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It’s still flu season! Order bright red “FLU VACCINE” buttons and stickers today!

It's still flu season, and IAC's “FLU VACCINE” buttons and stickers make a great addition to your office for both staff and patients! Their bright red color helps broadcast your important message about the need for flu vaccination. And the cost is nominal.


The button measures 1.25" across and carries a bold message! Pin on lab coats, uniforms, other clothing, tote bags, or backpacks to show support for flu vaccine.
Buttons are delivered in bags of 10 buttons per bag.

Click here for pricing and ordering information for "FLU VACCINE" buttons.

Measuring 1.5" across, these stickers adhere well to clothing and have an easy-peel-off backing.
Stickers are delivered to you cut individually (not on rolls)—available in bundles of 100. 

Click here for pricing and ordering information for “FLU VACCINE” stickers.

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IAC’s “History through Film” web page features public television documentary about 30 years of IAC titled “Protecting Health: Saving Lives.” Please share.

The award-winning public television documentary series, Visionaries, hosted by Sam Waterston, features IAC in the episode, Protecting Health: Saving Lives. This 30-minute film showcases IAC’s founder and executive director Dr. Deborah Wexler’s commitment to supporting the nation’s healthcare professionals with immunization education information and materials. Protecting Health: Saving Lives makes a powerful case for vaccination, addressing and defusing the fears that fuel the antivaccine movement, presenting stories of vaccine-preventable disease, and recognizing the science that has saved millions of lives through vaccination.

Protecting Health: Saving Lives is premiering on more than 100 PBS stations nationwide in the months ahead, but you can watch it right now on IAC’s website at We’d very much appreciate your circulating the film by sharing this link with your colleagues and friends through member newsletters, e-mail listservs, social media channels, conferences and web-based events, and web pages.

Sharing Protecting Health: Saving Lives is easy! Just go to or click on the film's image in the right column of IAC's main page. Click the “share” button and choose the social media site where you’d like your friends, family, and colleagues to view the film.
To learn more about the PBS Visionaries series, visit

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Education and Training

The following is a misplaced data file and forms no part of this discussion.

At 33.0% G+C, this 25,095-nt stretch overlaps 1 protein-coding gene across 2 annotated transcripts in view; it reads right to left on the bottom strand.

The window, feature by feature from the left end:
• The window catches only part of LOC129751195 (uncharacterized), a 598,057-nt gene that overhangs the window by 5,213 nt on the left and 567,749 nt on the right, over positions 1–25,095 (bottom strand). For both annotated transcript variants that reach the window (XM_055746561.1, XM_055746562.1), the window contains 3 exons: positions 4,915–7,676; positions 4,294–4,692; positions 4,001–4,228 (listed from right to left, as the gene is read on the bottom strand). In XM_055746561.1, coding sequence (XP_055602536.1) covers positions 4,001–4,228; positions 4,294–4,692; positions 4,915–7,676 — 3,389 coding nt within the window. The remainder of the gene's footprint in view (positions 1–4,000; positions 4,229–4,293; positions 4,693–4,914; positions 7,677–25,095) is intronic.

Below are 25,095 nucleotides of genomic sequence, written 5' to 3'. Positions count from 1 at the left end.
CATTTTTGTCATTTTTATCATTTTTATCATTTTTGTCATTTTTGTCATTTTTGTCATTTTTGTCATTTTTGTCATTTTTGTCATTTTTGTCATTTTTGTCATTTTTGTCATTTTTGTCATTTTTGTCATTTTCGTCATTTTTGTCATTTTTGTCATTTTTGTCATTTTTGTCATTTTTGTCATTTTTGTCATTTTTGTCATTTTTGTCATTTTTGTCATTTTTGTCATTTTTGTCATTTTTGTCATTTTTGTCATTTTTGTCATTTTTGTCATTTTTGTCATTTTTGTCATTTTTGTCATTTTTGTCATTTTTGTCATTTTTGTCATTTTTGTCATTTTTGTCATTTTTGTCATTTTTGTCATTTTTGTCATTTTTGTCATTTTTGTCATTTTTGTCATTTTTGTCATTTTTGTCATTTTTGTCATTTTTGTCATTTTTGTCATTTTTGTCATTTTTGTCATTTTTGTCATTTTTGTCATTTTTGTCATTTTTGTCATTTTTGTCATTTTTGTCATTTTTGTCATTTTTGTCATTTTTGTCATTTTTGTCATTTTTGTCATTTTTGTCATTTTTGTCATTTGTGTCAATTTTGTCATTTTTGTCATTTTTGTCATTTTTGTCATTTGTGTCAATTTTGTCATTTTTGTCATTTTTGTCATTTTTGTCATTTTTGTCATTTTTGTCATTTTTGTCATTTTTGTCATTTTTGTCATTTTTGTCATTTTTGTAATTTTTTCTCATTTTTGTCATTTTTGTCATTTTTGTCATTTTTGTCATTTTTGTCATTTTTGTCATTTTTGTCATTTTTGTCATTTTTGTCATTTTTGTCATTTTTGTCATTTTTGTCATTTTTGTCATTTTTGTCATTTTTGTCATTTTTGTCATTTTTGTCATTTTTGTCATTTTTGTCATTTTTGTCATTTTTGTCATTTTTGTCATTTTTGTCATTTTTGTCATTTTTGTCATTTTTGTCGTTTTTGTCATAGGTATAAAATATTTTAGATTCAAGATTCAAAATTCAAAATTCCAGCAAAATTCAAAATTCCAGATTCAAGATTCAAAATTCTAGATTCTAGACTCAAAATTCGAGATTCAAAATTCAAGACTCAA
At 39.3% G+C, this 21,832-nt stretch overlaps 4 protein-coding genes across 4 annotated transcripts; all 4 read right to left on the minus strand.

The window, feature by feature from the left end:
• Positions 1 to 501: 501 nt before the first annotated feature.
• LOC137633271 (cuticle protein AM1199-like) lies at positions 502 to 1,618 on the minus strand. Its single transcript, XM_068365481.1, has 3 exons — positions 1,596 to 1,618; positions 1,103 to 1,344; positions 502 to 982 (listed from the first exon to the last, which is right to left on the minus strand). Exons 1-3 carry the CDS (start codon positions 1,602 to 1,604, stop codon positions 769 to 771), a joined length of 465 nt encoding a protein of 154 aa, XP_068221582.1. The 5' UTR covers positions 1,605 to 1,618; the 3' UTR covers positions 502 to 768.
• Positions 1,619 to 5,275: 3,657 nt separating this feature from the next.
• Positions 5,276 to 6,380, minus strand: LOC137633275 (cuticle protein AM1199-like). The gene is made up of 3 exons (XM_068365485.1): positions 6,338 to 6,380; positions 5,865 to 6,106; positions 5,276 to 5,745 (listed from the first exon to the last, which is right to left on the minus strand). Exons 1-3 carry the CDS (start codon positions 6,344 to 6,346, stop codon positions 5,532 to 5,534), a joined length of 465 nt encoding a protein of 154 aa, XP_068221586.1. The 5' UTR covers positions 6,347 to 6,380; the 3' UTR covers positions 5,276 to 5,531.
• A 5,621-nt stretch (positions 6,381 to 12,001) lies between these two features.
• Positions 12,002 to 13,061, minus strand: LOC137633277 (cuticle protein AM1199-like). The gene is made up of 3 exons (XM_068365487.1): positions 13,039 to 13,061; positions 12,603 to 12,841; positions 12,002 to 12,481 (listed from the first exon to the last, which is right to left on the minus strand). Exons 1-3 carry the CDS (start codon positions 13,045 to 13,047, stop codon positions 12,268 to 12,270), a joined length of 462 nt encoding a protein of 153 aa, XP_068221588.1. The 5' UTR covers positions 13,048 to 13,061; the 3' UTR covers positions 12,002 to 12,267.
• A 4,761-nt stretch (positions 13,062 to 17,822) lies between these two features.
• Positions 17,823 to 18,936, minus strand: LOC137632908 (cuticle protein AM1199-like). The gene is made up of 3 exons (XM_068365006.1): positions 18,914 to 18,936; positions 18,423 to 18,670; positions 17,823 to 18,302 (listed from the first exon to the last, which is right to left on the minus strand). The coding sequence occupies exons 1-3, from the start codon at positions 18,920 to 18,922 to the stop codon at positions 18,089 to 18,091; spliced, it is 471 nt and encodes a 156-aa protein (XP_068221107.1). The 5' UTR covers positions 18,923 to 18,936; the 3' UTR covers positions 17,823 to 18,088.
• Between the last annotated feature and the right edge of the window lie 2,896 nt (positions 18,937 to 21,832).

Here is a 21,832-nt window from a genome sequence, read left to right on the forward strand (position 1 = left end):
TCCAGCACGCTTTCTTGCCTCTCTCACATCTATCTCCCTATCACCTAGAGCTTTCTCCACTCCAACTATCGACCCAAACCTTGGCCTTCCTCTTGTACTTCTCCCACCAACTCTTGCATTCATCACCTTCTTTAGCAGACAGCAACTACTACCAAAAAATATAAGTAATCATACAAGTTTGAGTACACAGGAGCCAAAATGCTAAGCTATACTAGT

Ad Council and COVID Collaborative will host a briefing on their COVID-19 vaccine education campaign on January 21

The Ad Council and COVID Collaborative will discuss their education campaign to boost uptake of COVID-19 vaccines on January 21 from 2:00–3:00 p.m. (ET). During the briefing, they will unveil new research and messaging on vaccine hesitancy, particularly for the Black and Hispanic communities hardest hit by COVID-19.
Speakers include Lisa Sherman, President and CEO of the Ad Council; John Bridgeland, Co-Founder and CEO of COVID Collaborative; and Dr. Georges C. Benjamin, Executive Director of American Public Health Association.

Registration information.

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NACCHO offers webinar titled “Understanding Diverse Communities to Support Equitable and Informed COVID-19 Vaccination Decision-Making” on January 21 

The National Association of County and City Health Officials (NACCHO) will offer a webinar titled Understanding Diverse Communities to Support Equitable and Informed COVID-19 Vaccination Decision-Making on January 21 from 3:00–3:45 p.m. (ET). The webinar will feature insights on public views of COVID-19 vaccination from two sources: a national panel survey conducted in November and December, plus 25 online community conversations conducted in December with African American, Latinx, and Tribal communities and with people undecided about vaccination. Webinar objectives include:

  • Provide a national snapshot of COVID-19 vaccination intent among the public
  • Share insights on COVID-19 vaccination decision-making from regional and local community conversations
  • Explore how health departments and tribal governments can support their communities in making decisions about getting vaccinated against COVID-19

Register for the webinar. 

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NACCHO will host webinar titled “Increasing Vaccination Coverage among Racial and Ethnic Groups: Lessons Learned from CDC’s REACH Program” on January 26